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Is it appropriate to use "from" instead of "since" in reference to a specific date? Also, does it matter whether this date is in the past or future when considering the previous question?

For example, "Currently available from February 15th, the collectors edition includes many extra goodies."

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    The sentence is grammatical, but redundant. I would say either currently available or available from February 15th. I don't see any point in combining the two. (Whether you use from or since.) – Jason Bassford Mar 18 at 18:32
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  • From:

From indicates the starting point of an action and is usually followed by another proposition (until, to, till...) that marks the end of the action.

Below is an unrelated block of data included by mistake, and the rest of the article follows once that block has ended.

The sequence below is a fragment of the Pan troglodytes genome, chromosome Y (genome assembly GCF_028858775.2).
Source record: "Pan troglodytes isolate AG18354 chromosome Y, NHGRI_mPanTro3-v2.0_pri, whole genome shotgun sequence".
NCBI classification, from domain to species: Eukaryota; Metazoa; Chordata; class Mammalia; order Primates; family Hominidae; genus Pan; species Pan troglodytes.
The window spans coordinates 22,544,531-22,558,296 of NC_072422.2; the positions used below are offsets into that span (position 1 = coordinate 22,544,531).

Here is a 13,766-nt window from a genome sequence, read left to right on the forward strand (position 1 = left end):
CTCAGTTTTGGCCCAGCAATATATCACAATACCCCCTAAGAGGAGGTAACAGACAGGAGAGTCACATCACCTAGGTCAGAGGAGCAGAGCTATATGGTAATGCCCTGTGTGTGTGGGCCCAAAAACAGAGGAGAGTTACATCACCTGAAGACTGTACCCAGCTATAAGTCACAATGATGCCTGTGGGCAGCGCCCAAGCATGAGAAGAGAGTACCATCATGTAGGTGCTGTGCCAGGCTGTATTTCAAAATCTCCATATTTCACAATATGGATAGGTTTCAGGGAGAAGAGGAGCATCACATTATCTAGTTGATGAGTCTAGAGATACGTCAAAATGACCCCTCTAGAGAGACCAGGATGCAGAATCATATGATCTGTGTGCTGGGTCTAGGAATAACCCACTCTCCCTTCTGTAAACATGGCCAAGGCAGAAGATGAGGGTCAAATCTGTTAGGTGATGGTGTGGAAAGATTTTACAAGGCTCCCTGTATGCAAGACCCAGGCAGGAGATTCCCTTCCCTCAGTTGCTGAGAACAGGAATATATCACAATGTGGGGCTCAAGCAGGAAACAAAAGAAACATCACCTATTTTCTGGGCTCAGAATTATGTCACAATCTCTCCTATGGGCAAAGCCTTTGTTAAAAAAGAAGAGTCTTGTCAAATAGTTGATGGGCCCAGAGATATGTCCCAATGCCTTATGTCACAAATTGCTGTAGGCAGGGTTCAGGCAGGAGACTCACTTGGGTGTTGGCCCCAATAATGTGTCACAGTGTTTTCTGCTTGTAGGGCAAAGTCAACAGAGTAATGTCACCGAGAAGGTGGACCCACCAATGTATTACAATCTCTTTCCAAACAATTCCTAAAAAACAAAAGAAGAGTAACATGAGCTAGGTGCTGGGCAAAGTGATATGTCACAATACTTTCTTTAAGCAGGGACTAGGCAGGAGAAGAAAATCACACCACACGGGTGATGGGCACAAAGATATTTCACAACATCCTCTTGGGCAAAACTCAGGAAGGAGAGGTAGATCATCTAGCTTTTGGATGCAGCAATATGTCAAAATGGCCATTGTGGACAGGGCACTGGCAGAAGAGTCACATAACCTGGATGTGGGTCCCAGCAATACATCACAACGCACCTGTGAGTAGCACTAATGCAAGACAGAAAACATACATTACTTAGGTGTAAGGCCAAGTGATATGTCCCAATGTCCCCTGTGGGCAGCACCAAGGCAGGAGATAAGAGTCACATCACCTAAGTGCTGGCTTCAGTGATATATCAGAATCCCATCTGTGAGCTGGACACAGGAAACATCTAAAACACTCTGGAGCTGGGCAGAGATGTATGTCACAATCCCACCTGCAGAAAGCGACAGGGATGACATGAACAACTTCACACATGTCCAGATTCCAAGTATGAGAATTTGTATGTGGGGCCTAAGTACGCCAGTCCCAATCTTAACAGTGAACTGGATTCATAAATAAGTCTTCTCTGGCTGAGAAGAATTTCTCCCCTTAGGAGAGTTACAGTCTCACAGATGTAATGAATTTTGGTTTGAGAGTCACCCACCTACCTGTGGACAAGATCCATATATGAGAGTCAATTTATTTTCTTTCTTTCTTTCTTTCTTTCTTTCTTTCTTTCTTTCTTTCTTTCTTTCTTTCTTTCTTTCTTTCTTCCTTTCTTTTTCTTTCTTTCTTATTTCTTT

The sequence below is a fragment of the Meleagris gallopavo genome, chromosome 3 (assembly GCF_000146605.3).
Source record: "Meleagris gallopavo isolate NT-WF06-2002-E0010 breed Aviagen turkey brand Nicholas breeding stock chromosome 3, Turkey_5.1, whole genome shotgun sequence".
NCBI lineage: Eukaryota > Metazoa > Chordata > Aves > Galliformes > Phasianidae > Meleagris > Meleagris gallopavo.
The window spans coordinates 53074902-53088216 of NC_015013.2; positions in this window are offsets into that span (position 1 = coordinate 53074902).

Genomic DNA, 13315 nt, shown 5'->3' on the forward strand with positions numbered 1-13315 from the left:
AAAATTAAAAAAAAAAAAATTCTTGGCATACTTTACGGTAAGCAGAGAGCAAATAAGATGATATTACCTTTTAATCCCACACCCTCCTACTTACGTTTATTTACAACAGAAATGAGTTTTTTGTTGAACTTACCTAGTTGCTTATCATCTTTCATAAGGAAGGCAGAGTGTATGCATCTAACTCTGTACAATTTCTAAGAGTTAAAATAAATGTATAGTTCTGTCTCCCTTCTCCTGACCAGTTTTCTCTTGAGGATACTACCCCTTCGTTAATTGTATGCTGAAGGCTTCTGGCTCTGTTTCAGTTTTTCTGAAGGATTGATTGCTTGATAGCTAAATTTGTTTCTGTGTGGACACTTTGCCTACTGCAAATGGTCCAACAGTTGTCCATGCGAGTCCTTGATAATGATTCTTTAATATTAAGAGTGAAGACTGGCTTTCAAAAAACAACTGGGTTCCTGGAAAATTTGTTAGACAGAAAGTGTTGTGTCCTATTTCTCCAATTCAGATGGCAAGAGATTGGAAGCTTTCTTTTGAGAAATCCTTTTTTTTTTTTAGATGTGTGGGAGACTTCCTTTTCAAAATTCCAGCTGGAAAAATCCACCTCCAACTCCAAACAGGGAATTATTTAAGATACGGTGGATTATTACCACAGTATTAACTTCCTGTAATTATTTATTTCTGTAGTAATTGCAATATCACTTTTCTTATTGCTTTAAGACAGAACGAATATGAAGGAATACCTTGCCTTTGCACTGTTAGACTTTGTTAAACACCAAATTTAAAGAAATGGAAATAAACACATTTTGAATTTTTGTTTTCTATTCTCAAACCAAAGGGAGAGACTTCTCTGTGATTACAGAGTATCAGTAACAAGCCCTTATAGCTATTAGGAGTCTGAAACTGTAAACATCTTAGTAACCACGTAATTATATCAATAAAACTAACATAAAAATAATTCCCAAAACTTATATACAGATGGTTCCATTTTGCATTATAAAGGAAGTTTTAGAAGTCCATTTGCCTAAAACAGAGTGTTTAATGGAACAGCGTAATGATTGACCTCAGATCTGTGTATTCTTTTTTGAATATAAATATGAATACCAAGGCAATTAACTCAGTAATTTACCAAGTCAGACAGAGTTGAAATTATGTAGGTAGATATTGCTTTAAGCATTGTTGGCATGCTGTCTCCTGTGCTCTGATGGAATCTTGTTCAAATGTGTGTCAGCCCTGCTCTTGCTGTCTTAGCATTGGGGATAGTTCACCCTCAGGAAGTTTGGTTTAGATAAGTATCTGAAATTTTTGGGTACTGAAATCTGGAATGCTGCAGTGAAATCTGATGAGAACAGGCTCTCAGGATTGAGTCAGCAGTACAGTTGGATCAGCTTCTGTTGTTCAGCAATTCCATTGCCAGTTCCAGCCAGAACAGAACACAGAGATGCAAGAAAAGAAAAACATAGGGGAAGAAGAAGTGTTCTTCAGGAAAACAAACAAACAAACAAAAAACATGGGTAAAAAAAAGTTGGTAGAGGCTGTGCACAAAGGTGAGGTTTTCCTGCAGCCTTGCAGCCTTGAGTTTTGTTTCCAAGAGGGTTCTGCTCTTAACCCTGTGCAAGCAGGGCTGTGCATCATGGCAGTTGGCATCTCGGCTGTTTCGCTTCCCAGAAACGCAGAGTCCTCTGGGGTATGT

I lived in Italy from 2001 to 2015;

She played tennis from 1987 until she broke her arm;

  • Since:

Since is used to talk about a specific point in time, it refers to an action started in the past that continues in the present, in fact is usually used with unfinished actions.

I lived in Italy since I was 1;

I have been working since yesterday;

So what are the main differences between since and from ?

  1. From can be used with any tense, since only with the perfect tenses;
  2. From is followed by other propositions; since (usually) isn’t;
  3. From is usually used to indicate a finished action; since refers to an unfinished action
  4. From can refer to actions in the future, since refers to an action that continues up to now.

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